Foundations target South, West Sides
By Charles Storch
Leading Chicago foundations are creating a multimillion-dollar fund to
protect South and West Side neighborhoods from being overlooked or
overwhelmed in the city's pursuit of an Olympic Games.
The fund could eventually support everything from housing to tourism to
job training, foundation officials said Friday. They also see the fund
as helping Chicago's chances with the International Olympic Committee to
land the 2016 Summer Games.
"Part of the judgment that is made when choosing a site is how deeply a
community has been engaged in the planning and what possibilities there
are for a lasting legacy," said Jonathan Fanton, president of the John
D. and Catherine T. MacArthur Foundation. "I think this fund is an
expression of Chicago's determination to make the Olympics a benefit for
all neighborhoods, all peoples and all sectors in the city."
"We want to reassure neighborhood leaders and groups with which we've
been working that they will have a voice," said Fanton.
MacArthur, the Chicago Community Trust and the McCormick Tribune
Foundation -- the city's three largest philanthropies, in terms of
assets -- each are putting $1 million into the 2016 Olympics Fund for
Chicago Neighborhoods. (McCormick Tribune Foundation is independent of
Tribune Co., the owner of the Chicago Tribune.) The much smaller Polk
Bros. Foundation is kicking in $500,000.
They are inviting corporations and other foundations to join the fund,
and they foresee the $3.5 million now in hand to double or triple.
The fund initially will focus on Washington Park, Englewood, Grand
Boulevard, Kenwood, Woodlawn and Douglas Park on the South Side; and
East Garfield Park, Near West Side, Pilsen, Little Village and North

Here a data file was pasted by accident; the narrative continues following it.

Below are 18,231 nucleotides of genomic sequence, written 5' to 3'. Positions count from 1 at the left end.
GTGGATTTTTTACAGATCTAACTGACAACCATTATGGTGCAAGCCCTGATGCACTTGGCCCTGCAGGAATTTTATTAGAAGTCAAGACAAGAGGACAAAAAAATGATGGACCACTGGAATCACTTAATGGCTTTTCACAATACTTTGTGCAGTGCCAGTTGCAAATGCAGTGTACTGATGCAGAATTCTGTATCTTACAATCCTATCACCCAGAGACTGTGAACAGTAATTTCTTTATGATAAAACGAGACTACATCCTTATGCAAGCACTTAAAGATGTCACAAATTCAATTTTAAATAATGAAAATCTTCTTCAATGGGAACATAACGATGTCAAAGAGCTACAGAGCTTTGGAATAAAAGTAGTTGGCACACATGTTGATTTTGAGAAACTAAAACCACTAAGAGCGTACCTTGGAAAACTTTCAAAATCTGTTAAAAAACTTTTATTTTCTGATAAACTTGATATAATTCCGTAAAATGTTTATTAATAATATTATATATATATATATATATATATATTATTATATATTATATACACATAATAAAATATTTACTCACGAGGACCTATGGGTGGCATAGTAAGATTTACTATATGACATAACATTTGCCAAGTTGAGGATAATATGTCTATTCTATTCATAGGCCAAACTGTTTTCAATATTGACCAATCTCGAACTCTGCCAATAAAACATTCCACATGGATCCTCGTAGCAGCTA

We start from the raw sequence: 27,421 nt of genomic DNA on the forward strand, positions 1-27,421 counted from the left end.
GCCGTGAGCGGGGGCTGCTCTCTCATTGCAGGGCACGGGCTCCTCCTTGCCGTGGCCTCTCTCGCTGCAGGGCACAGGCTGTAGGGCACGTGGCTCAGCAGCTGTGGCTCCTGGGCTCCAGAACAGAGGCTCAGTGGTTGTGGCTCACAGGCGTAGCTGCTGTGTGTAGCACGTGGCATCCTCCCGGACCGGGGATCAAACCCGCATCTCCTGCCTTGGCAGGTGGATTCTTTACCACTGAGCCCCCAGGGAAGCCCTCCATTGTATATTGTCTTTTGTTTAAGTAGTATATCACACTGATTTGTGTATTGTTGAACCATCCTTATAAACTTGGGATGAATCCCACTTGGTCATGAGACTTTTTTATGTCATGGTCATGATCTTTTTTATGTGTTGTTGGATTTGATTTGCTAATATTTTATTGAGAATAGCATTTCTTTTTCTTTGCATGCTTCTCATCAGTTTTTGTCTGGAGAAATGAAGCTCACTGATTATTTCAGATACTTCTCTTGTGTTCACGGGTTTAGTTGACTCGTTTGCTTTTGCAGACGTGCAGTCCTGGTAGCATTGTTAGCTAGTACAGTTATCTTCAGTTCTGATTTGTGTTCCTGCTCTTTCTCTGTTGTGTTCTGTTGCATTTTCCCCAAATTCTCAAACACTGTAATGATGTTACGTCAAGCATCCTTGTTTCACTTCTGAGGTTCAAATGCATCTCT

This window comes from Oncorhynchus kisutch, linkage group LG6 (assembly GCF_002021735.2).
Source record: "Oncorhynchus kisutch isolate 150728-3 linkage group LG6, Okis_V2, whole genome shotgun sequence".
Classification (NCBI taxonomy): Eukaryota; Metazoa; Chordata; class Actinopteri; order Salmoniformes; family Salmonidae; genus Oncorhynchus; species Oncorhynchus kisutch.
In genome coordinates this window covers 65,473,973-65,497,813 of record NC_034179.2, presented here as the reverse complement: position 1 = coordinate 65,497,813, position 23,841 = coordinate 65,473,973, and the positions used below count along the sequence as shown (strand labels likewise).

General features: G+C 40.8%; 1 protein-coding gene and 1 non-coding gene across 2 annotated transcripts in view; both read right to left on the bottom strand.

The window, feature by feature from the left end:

Lawndale on the West Side.
Trust President Terry Mazany and Fanton said the first grants could be
awarded in coming months. They may be used to canvass residents and fund
research on jobs, business development and tourism opportunities.
Later grants may support community planning, affordable housing,
education and job training.
Mayor Richard Daley applauded the foundations and said this commitment
"underscores their generosity and continued investment in the future of
our city and our neighborhoods."
Patrick Ryan, chairman of the Chicago committee bidding for the
Olympics, said his group had sought support from the foundations, but
they felt a community initiative would be more appropriate. He said the
fund is "an incredible contribution" that will be of lasting benefit
even if the city loses the Games.
Mazany said it was important to begin the fund now rather than wait
until October 2009, when Chicago should learn whether it hosts the
"The planning and energy now [for the Games] will result in some real
and lasting changes, regardless of the decision by the International
Olympic Committee," he said.
Mazany said the foundations want to make sure that affordable housing is
a part of new development proposed for the Olympic bid.